To the editor;
Bell Let’s Talk Day 2014 happens on Jan. 28. The goal is to start a Canada-wide conversation about Mental health. Very, very important conversation to have.
As a mother, grandmother, author (Gracie’s Secret, Jagged Little Edges and Jagged Little Lies), family counselor at a drug and alcohol treatment centre on Vancouver Island, and recovering addict I want to add a piece to the mental health conversation – addiction.
Did you know that one in five Canadians experiences a mental health or addiction problem. Mental illness can be described as an impairment of one’s thoughts, emotions and behaviors. This ‘impairment’ comes in varying degrees, from mild to severe.
The more severe the diagnosis, the more impacted one’s life will be, ranging from functioning, to disabled.
Addiction can be described as any mood altering substance, or experience, that has life damaging consequences. It progresses from functioning, to terminal – jails, institutions or sadly, death.
Many of us have experienced some form of mental illness over our lifetime. We all know what it feels likes to be depressed, or anxious. There are many of us too, that have ‘tied one on,’ or had ‘one too many.’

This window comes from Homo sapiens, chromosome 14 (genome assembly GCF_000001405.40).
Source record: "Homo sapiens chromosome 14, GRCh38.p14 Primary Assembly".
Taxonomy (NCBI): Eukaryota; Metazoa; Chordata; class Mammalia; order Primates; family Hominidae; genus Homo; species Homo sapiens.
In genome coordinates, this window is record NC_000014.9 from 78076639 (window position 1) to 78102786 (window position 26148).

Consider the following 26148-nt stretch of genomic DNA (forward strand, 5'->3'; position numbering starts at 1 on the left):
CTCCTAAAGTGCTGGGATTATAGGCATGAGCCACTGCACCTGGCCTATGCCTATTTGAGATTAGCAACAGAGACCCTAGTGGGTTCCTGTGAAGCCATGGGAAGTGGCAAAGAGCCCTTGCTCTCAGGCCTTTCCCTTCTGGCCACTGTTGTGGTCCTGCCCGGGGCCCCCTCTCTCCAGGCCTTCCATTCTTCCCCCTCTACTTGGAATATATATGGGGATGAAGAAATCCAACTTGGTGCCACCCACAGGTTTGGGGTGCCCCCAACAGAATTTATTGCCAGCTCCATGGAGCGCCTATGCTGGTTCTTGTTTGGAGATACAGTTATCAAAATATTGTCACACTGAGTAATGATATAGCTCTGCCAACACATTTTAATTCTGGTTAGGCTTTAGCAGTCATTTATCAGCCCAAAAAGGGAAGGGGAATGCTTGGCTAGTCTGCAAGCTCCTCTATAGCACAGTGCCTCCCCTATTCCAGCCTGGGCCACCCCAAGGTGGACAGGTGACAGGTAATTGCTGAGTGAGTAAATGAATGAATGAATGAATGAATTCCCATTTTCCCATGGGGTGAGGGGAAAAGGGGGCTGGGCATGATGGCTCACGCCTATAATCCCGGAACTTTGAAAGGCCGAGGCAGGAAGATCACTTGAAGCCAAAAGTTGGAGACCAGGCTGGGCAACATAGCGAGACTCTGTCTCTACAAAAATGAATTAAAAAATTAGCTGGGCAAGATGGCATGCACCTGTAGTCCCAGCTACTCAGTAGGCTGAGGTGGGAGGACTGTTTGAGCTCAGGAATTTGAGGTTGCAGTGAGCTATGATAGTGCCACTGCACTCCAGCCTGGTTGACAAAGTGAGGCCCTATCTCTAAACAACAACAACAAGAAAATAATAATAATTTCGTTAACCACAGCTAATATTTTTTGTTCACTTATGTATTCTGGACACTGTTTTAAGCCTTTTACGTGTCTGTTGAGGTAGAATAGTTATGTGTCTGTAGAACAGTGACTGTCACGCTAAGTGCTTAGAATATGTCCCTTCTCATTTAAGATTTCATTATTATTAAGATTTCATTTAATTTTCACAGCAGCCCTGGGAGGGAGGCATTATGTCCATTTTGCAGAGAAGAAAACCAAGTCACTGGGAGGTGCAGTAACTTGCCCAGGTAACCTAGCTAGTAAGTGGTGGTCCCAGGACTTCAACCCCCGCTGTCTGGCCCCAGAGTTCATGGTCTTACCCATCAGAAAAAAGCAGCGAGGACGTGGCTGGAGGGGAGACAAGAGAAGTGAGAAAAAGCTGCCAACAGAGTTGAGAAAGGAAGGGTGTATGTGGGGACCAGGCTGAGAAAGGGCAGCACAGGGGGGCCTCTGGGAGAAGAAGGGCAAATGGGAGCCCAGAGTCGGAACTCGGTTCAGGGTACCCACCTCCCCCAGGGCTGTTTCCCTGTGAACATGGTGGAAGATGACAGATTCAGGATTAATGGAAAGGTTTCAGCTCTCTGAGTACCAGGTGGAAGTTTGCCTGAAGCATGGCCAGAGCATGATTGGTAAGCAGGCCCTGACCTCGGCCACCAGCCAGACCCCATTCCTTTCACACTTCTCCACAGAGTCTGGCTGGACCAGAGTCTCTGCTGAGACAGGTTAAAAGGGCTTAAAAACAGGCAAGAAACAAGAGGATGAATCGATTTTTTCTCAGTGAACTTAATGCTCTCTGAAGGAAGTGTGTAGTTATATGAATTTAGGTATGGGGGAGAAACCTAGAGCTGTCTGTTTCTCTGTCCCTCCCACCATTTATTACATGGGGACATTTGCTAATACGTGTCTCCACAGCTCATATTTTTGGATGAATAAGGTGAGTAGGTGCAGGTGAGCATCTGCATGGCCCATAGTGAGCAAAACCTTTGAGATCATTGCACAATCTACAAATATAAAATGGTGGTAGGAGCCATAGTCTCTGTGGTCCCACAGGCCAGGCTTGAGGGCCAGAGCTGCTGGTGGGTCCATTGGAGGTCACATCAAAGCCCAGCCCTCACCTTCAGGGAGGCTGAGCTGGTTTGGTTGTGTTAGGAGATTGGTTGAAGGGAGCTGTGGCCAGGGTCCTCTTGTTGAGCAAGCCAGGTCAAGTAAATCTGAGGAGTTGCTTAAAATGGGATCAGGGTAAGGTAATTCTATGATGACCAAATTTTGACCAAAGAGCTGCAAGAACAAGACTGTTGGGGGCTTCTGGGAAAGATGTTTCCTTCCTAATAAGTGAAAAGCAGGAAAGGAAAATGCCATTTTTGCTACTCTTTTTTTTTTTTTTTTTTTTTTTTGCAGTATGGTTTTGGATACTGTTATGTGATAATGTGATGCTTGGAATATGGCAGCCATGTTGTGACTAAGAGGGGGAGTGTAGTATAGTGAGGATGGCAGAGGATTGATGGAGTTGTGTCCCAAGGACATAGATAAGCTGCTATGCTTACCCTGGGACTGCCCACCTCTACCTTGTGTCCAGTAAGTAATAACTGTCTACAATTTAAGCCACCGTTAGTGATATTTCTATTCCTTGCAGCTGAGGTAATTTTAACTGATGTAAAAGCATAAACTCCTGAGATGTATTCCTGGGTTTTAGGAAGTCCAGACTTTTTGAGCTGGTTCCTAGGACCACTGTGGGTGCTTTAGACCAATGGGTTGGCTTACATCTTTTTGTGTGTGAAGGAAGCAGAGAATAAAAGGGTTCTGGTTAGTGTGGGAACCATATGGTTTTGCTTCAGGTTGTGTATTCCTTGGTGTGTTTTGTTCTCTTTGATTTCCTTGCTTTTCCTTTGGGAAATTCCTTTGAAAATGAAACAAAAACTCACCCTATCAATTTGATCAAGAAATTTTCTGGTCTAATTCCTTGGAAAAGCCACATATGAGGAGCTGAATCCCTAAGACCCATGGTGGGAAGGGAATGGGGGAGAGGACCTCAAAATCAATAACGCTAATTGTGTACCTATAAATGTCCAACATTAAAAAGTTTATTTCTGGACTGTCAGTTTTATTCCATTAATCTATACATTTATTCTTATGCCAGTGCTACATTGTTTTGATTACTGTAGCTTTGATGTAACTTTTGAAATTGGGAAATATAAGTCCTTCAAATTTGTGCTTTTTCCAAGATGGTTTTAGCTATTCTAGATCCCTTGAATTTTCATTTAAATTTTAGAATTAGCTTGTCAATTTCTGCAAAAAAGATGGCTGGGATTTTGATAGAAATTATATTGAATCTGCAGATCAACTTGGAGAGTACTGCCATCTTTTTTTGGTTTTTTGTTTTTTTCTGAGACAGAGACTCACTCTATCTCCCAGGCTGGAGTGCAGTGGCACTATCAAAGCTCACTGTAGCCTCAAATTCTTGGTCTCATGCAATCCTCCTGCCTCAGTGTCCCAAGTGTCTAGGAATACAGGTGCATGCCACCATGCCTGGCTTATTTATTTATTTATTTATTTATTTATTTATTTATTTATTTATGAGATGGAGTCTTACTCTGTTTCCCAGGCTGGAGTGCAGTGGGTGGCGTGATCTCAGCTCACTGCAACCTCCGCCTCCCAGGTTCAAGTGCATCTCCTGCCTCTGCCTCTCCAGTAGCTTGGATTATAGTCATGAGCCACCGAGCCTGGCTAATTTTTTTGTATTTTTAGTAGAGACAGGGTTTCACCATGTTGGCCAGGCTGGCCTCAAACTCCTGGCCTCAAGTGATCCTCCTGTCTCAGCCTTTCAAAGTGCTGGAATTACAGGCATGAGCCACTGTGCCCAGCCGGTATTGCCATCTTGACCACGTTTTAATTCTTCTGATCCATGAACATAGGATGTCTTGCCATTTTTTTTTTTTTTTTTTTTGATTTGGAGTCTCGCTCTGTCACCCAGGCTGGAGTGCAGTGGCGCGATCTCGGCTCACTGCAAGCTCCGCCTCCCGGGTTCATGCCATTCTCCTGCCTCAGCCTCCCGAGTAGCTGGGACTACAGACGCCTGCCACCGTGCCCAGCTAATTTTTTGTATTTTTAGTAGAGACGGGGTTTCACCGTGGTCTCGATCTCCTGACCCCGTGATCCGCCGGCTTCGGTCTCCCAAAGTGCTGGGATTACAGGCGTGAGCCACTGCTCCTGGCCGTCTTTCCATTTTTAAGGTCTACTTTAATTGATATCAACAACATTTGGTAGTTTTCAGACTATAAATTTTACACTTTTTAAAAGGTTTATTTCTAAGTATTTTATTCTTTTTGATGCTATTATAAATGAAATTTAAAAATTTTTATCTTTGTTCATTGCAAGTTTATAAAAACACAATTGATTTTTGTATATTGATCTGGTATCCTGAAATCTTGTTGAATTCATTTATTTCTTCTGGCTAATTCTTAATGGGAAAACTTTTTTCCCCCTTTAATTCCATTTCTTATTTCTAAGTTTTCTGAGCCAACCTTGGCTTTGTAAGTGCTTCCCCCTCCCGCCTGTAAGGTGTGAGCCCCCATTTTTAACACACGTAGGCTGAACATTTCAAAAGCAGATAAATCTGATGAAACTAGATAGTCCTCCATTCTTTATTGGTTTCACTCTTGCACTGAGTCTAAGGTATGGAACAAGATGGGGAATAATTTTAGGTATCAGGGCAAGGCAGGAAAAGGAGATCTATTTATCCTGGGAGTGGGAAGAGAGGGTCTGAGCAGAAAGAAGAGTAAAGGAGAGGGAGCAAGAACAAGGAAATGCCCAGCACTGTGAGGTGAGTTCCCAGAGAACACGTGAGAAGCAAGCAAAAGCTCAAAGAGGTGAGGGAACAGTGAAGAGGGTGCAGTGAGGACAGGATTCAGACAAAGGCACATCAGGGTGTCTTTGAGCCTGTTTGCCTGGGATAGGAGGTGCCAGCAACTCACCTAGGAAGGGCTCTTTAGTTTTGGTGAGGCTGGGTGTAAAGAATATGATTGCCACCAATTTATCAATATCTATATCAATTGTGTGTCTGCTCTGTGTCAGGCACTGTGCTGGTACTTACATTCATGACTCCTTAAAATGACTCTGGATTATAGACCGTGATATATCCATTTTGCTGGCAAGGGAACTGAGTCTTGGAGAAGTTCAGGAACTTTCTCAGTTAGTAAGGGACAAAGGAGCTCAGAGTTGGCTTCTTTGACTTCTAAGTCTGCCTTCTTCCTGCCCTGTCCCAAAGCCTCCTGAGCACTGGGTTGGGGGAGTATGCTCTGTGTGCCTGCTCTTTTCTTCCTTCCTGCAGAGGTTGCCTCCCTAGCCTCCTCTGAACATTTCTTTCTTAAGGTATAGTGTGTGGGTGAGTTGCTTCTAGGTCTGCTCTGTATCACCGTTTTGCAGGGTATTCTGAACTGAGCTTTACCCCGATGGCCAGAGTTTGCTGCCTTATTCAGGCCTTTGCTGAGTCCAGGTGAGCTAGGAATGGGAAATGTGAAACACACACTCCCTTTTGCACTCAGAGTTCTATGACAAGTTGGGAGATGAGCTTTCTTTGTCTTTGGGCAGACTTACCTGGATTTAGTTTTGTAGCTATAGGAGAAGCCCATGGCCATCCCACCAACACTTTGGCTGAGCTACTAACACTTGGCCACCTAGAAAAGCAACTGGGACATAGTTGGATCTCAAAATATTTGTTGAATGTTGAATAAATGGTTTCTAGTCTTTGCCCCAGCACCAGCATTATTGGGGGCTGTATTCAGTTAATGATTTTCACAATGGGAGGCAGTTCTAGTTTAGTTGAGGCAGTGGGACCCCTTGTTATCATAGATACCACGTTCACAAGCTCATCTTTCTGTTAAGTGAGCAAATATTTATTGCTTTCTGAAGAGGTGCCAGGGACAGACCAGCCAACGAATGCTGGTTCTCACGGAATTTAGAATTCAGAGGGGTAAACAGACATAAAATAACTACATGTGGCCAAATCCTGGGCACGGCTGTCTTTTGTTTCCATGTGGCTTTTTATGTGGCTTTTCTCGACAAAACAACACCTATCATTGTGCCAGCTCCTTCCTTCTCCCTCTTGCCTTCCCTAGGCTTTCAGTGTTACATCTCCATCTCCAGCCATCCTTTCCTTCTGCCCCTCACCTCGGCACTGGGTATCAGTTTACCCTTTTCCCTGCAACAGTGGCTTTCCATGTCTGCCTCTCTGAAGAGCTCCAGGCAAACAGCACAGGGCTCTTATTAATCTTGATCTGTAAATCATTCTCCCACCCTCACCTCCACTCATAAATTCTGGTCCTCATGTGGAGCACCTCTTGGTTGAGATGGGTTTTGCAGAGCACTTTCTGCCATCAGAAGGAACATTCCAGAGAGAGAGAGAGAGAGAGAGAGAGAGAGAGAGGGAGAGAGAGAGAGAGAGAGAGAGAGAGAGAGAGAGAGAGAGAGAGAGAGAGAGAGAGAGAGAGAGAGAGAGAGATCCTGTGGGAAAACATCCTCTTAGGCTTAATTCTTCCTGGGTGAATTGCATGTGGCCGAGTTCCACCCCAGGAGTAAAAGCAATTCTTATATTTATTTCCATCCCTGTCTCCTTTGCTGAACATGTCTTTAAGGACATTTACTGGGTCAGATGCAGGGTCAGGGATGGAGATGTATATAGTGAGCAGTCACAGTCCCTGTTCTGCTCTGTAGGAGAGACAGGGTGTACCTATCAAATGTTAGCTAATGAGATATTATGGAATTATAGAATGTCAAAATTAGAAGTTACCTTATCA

Mental health and addiction can often go ‘hand in hand.’ Some addicts and alcoholics use to ‘feel better’ or to self-medicate.
Both of these illnesses are very treatable, and yet many will not come forward due to the shame and stigma attached.
There are some who still believe addiction and mental health issues are moral character flaws, or signs of a weak-willed individual. Mental illness and addiction are not easy topics to discuss. They’re downright uncomfortable. However, avoiding difficult conversations, only adds to the problem. Silence kills.
It’s time we move beyond the stigma of mental health and addiction, and learned to celebrate the joy and hope of recovery.
If you or a loved one are concerned about mental health or addiction, call your local mental health and addiction referral services.
Here in BC, you can start with this number 1-800-665-1822 (The Kelty Mental Health Resource Centre). Help really is just a phone call away.
author and family counselor